Dean's new strategy to bore audiences to death instead of scaring them to death (again, a joke) can be seen in his issue of the day for Thursday: campaign finance reform. He'll propose lowering the maximum contribution level in federal campaigns from $2,000 to $250 … and we guarantee he'll manage to end the speech without a "YEE HAA!!!!"

The political world will be watching Dean very closely during the Tuesday debate in Manchester, N.H. The debate will be a critical moment for all the candidates, but none more than Dean. All eyes will be on Dean and his campaign hopes that New Hampshire voters – in whose hands Dean's political future lies – will be willing to give their man a second chance.

The Washington Post reports that "strategists for the major contenders see (the debate) as one of the most critical encounters yet in the battle for the nomination, one likely to shape attitudes in an electorate that continues to shift allegiances by the day." Dean, the Post reports, will have the most on the line Thursday night.

"Dean has to perform at that debate," said Andrew Smith of the University of New Hampshire, director of one of several tracking polls charting the movement underway here, told the Post. "Dean has to turn it around to show that what happened in Iowa was an aberration."

Every General Needs A Lieutenant?: As the presidential campaigns roll into veteran-rich territory, a debate between John Kerry and Wesley Clark has erupted over whose military service is the greater political asset. In Iowa, the Kerry team used his Vietnam heroics to great effect, increasing veteran turnout for Kerry and helping him to a strong (38 percent) showing. Recognizing the strength of Kerry's military message, on Monday the Clark campaign moved to highlight the general's background. On CNN, Clark said, "with all due respect, he's a lieutenant and I'm a general." The Kerry campaign, for its part, held its tongue.

Perhaps recognizing that negative campaigning backfired in Iowa, the Clark campaign has pulled back from the tactic. As the New York Times reports, by Thursday, "gone was his suggestion that Mr. Kerry's military experience could not match his as a four-star general." Instead, Clark opted for the much more subdued, "We were both young officers in Vietnam … We just pursued different paths of service." Looks like the general won't be taking the holier-than-lieutenant road to the nomination after all.

Naughty or Nice? John Edwards received a lot of kudos from voters who appreciated his decision to stay above the fray, but on Wednesday he took responsibility for a list of negative attacks his campaign was circulating before the Iowa caucuses. Edwards says he both condemned and took responsibility for a memo given to Iowa campaign workers that described Howard Dean as "an elitist" and John Kerry as "part of the failed Washington politics," reports the The New York Times.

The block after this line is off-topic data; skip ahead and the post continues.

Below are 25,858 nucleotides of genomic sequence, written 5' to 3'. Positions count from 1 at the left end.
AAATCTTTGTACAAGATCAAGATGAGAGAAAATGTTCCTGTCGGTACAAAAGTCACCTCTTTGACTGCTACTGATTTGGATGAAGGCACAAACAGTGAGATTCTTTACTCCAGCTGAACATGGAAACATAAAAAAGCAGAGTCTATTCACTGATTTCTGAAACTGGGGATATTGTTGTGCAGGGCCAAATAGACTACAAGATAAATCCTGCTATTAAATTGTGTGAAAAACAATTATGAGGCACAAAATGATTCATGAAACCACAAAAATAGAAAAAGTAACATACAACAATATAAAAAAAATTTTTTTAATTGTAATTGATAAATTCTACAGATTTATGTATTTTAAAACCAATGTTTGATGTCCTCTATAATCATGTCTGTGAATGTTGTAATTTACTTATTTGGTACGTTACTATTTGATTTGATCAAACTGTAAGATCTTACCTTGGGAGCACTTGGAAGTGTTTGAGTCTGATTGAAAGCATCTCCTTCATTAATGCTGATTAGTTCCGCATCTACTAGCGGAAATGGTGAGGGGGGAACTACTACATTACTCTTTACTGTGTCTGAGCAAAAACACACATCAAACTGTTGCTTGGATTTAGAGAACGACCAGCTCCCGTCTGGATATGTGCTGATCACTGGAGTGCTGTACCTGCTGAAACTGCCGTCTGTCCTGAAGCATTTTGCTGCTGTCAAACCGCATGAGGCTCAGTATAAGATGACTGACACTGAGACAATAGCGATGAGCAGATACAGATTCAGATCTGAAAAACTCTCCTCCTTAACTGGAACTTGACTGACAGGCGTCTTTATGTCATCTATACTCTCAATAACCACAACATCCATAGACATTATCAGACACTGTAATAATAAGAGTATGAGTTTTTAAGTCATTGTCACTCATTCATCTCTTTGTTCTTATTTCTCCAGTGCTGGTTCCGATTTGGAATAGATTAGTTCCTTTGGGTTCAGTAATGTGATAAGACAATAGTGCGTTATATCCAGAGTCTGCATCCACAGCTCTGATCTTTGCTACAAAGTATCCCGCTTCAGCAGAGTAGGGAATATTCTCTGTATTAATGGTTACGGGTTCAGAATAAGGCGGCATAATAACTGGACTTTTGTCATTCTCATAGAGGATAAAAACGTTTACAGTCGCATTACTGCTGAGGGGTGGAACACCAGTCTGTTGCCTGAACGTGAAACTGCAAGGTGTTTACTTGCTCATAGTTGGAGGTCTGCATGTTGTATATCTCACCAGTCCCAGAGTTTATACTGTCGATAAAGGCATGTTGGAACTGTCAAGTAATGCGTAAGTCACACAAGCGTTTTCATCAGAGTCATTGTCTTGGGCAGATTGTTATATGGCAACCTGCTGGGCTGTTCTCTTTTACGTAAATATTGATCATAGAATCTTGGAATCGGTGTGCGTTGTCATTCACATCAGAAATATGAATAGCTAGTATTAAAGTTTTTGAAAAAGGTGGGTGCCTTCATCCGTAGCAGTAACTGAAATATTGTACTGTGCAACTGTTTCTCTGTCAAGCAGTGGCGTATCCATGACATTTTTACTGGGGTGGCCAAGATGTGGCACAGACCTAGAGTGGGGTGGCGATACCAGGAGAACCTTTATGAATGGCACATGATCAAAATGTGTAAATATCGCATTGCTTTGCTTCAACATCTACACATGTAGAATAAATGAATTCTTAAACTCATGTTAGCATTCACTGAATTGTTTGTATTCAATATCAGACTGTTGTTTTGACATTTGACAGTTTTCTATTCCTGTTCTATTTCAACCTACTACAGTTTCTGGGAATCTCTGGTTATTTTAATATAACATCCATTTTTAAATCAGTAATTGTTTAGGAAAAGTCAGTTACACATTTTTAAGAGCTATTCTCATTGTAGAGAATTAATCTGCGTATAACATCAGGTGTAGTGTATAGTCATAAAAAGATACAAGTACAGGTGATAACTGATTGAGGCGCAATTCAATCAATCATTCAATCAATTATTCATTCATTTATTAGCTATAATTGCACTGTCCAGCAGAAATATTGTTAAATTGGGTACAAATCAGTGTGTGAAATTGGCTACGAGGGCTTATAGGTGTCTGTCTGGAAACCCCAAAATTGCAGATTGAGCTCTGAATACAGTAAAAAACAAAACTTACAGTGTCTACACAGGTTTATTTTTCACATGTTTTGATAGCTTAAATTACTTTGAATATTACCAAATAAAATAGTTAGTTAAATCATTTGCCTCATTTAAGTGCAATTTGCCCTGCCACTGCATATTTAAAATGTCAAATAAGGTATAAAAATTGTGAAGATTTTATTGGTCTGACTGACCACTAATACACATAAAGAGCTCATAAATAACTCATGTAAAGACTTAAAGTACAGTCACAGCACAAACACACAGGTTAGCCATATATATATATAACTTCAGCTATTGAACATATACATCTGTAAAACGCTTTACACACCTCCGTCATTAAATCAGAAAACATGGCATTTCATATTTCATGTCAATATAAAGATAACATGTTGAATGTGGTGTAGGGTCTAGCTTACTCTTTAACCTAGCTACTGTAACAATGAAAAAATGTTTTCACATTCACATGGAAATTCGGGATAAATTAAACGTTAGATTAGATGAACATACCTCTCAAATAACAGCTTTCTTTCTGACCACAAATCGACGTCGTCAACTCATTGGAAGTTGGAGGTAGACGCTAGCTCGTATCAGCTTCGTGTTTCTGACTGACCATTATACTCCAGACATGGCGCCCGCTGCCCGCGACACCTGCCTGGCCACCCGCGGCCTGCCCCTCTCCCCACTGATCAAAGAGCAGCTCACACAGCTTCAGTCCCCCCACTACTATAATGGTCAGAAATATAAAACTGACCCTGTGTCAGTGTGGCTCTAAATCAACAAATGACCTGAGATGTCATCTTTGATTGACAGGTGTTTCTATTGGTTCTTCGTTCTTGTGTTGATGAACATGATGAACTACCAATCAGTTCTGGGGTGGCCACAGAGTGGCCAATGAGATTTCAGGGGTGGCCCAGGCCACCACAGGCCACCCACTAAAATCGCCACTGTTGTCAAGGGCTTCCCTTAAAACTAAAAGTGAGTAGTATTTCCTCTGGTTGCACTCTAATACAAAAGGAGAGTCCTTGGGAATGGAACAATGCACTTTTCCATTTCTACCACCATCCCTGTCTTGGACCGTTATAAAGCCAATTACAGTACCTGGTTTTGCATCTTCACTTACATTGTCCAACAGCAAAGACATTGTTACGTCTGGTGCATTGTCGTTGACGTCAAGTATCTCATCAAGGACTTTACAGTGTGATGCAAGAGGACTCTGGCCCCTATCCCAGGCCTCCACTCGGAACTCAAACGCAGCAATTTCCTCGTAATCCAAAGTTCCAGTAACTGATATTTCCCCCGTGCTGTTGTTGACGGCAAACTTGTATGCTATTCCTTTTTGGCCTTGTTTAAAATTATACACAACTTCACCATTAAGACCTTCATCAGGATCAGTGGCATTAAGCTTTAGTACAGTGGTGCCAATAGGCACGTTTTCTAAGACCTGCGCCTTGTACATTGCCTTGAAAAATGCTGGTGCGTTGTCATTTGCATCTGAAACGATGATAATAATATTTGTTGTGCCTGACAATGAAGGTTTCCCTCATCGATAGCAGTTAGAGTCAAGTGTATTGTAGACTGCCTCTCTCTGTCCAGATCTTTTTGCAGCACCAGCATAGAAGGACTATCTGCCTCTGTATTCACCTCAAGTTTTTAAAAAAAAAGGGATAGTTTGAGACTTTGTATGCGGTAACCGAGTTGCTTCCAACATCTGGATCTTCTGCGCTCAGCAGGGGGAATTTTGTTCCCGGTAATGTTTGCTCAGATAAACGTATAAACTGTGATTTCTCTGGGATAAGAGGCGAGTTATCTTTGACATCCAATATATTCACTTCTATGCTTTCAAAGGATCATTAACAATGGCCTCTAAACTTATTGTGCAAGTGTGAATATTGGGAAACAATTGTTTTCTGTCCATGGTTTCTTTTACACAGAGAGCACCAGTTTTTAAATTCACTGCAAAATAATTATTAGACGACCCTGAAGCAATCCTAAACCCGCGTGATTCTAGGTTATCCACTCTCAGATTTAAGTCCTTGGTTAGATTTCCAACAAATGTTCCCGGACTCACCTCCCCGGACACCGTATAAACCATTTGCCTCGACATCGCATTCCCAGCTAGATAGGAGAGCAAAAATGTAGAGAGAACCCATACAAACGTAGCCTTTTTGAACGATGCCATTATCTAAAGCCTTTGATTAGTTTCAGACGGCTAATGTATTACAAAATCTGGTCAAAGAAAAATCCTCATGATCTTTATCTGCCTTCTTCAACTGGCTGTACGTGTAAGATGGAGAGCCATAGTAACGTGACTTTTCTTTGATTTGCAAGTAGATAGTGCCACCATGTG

According to Jennifer Palmieri, Edwards's press secretary, the statements were in "four or five" pages of a 50-page book, for precinct captains to guide them in how to attract caucus voters if they were moving toward other candidates. According to Palmieri, "Iowa field staff" wrote the memorandum.

Laura Bush Hits The Trail: Laura Bush is plunging into the political fray, plugging causes she believes in. CBS White House Correspondent Bill Plante joined Mrs. Bush as she visited Florida, the state on which her husband's election hinged in 2000. While in Florida, she visited Discovery Middle School in Orlando, where she watched seventh-graders learning to overcome reading problems. The first lady, a former librarian, has made literacy her signature issue.

Mrs. Bush tells Plante on CBS News' "The Early Show," "It's really incumbent upon all of us, for people in the education business and government, and parents, and community leaders, to try and encourage schools to add this piece for children who can't read at that age, when you think about the way junior high and high school is…"

Ann Gerhart, author of "The Perfect Wife," a recent book about the first lady, calls her the campaign's secret weapon. "There's this appearance that she may be slightly more liberal than her husband," Gerhart says. "It enables her to reach out to people on the other side of the aisle." That's why you can expect to see more of Mrs. Bush on the campaign trail this year.

She says, "I know this is our last campaign, whatever happens. And I think there will be a sense of nostalgia with that. There's something really, really wonderful; it's really a huge privilege to be able to campaign in the United States."

The first lady says has already done several fundraisers for Bush-Cheney '04 and will continue to do so. She will travel by herself, but will join her husband in the fall as the campaign heats up.

Quote of the Day: "I think Dr. Steinberg is absolutely entitled and correct in doing what she feels comfortable. If she doesn't like to politic and campaign, she shouldn't." – The famously outspoken Teresa Heinz Kerry on the famously private Judy Dean. (MSNBC)